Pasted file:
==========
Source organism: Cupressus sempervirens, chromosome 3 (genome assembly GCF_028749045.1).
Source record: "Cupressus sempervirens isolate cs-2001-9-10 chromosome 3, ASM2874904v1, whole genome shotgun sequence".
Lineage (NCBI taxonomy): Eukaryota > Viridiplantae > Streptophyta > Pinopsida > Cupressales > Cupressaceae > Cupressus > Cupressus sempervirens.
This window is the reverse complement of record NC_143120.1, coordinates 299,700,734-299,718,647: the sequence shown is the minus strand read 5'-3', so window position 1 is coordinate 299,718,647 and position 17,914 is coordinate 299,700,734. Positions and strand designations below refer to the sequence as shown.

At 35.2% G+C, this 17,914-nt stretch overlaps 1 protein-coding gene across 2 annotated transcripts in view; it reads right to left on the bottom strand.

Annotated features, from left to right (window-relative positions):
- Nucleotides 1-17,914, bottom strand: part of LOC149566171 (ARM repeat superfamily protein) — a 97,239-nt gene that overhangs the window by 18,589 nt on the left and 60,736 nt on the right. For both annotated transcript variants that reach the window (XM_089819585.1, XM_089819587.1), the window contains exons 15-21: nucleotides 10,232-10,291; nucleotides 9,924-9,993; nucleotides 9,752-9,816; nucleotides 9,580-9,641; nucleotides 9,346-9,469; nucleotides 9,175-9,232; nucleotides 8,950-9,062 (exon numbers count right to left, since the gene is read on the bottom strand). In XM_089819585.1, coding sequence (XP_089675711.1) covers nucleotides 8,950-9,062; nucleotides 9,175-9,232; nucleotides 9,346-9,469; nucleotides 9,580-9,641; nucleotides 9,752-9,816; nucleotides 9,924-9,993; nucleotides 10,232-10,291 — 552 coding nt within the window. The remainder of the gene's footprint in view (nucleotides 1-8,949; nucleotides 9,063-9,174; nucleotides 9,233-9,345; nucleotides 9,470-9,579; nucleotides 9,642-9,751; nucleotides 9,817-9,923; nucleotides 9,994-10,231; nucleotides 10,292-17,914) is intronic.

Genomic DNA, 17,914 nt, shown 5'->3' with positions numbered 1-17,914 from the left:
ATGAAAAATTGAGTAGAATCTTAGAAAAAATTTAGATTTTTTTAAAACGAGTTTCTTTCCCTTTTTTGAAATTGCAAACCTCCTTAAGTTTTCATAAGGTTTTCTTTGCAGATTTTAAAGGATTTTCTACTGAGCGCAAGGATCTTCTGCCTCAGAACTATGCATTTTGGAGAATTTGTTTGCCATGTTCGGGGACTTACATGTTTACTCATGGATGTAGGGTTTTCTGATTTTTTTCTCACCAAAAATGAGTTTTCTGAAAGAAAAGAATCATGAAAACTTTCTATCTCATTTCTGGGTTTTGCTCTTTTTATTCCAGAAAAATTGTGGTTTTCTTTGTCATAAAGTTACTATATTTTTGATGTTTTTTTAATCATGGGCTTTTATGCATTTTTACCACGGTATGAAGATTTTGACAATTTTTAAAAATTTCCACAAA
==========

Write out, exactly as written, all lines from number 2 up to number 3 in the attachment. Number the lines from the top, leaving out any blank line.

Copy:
Source record: "Cupressus sempervirens isolate cs-2001-9-10 chromosome 3, ASM2874904v1, whole genome shotgun sequence".
Lineage (NCBI taxonomy): Eukaryota > Viridiplantae > Streptophyta > Pinopsida > Cupressales > Cupressaceae > Cupressus > Cupressus sempervirens.